An exemplary embodiment of the invention is illustrated in FIG. 1. In FIG. 1 it is seen that a projectile 10 is mounted within the gun tube 12 of a gun system 14. The projectile is in its firing position ready for immediate ejection from the gun tube barrel or bore 16 in a substantially conventional manner. The projectile has been placed in this position by a gun breach 18, the detailed structure of which does not form part of the present invention and which therefore need not be described herein in any detail. In the embodiment of the invention illustrated in FIG. 1 there is one transmitter EMAT transducer shown positioned on the exterior surface of the gun tube in two possible positions and radially displaced from the exterior surface of the projectile by a distance substantially equal to the radial thickness of the gun tube. In addition, there is one corresponding receiver EMAT transducer located on or adjacent to the exterior skin of the projectile in substantial radial alignment with the transmitter EMAT transducer in either location. The EMAT transducer on the exterior surface or adjacent the exterior surface of the gun tube are designed to provide a relatively high frequency (i.e approximately 500 Khz to 2.5 Mhz), the ultrasonic signal traveling substantially along the direction of the arrows 20 toward the receiver EMAT transducer and through the solid metal structure of the gun tube. Similarly, the receiver EMAT transducer is designed to respond to the ultrasonic signals transmitted through the gun tube by generating a voltage proportional to the current induced in the receiver EMAT by the radially transmitted ultrasonic signal.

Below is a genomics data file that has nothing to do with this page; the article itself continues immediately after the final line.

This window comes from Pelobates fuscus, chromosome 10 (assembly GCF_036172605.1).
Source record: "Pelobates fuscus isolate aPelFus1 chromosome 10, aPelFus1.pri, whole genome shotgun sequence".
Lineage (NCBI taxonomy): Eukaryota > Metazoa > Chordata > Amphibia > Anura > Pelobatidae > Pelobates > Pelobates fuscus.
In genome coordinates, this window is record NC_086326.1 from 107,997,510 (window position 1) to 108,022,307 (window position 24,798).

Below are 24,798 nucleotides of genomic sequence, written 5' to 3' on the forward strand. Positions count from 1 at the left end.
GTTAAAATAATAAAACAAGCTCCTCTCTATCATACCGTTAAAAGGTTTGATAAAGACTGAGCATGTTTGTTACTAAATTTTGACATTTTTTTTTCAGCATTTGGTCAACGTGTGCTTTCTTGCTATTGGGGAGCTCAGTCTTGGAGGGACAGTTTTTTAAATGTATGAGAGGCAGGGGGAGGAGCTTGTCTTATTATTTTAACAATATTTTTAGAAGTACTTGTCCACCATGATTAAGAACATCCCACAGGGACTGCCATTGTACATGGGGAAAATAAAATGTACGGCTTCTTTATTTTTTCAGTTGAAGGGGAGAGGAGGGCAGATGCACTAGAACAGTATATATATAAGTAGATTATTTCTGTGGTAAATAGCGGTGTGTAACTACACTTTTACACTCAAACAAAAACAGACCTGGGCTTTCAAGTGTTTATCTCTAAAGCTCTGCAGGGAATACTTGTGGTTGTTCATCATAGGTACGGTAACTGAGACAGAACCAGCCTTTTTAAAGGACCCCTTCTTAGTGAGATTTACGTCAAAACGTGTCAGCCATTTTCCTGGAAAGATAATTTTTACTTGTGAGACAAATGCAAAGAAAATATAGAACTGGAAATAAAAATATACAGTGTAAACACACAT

The nature of the electronics connected to both the transmitter EMAT transducer and the receiver EMAT transducer may vary considerably depending upon the nature of the transmission from the exterior of the gun tube to the projectile. One example of such electronics is shown in block diagram form in FIG. 12 which shall be discussed hereinafter. However, it will be readily apparent to those having skill in the relative art that transmission of ultrasonic signals through the gun in the manner herein described, particularly at a high frequency of 0.5 to 2.5 Mhz, provides the opportunity for high rate data transmission to the gun tube positioned projectile for control of the various parameters associated with increasing the probability of target kill or the effectiveness of target damage and in particular establishes a novel and innovative communication link for the initialization and/or fusing of gun launched projectiles.